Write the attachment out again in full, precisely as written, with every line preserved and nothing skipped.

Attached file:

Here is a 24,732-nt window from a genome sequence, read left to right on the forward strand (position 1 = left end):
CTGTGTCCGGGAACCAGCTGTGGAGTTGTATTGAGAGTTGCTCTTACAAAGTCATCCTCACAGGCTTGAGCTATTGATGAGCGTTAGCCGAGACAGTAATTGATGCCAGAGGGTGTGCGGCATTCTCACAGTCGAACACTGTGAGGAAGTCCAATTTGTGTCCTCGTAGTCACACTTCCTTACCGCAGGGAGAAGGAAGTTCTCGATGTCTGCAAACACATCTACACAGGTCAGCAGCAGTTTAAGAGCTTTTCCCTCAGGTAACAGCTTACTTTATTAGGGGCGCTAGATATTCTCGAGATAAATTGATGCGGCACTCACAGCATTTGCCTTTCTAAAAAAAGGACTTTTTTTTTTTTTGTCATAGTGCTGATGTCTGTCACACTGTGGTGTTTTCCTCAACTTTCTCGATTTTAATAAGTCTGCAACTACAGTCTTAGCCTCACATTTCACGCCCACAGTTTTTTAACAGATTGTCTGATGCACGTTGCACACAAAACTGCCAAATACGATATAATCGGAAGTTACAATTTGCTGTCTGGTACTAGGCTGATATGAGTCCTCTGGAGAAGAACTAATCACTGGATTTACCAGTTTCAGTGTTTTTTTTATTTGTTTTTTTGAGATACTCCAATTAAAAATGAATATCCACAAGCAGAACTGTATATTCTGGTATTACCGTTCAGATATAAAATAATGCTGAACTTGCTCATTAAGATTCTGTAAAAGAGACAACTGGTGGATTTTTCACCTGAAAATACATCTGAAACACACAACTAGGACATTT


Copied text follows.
Here is a 24,732-nt window from a genome sequence, read left to right on the forward strand (position 1 = left end):
CTGTGTCCGGGAACCAGCTGTGGAGTTGTATTGAGAGTTGCTCTTACAAAGTCATCCTCACAGGCTTGAGCTATTGATGAGCGTTAGCCGAGACAGTAATTGATGCCAGAGGGTGTGCGGCATTCTCACAGTCGAACACTGTGAGGAAGTCCAATTTGTGTCCTCGTAGTCACACTTCCTTACCGCAGGGAGAAGGAAGTTCTCGATGTCTGCAAACACATCTACACAGGTCAGCAGCAGTTTAAGAGCTTTTCCCTCAGGTAACAGCTTACTTTATTAGGGGCGCTAGATATTCTCGAGATAAATTGATGCGGCACTCACAGCATTTGCCTTTCTAAAAAAAGGACTTTTTTTTTTTTTGTCATAGTGCTGATGTCTGTCACACTGTGGTGTTTTCCTCAACTTTCTCGATTTTAATAAGTCTGCAACTACAGTCTTAGCCTCACATTTCACGCCCACAGTTTTTTAACAGATTGTCTGATGCACGTTGCACACAAAACTGCCAAATACGATATAATCGGAAGTTACAATTTGCTGTCTGGTACTAGGCTGATATGAGTCCTCTGGAGAAGAACTAATCACTGGATTTACCAGTTTCAGTGTTTTTTTTATTTGTTTTTTTGAGATACTCCAATTAAAAATGAATATCCACAAGCAGAACTGTATATTCTGGTATTACCGTTCAGATATAAAATAATGCTGAACTTGCTCATTAAGATTCTGTAAAAGAGACAACTGGTGGATTTTTCACCTGAAAATACATCTGAAACACACAACTAGGACATTT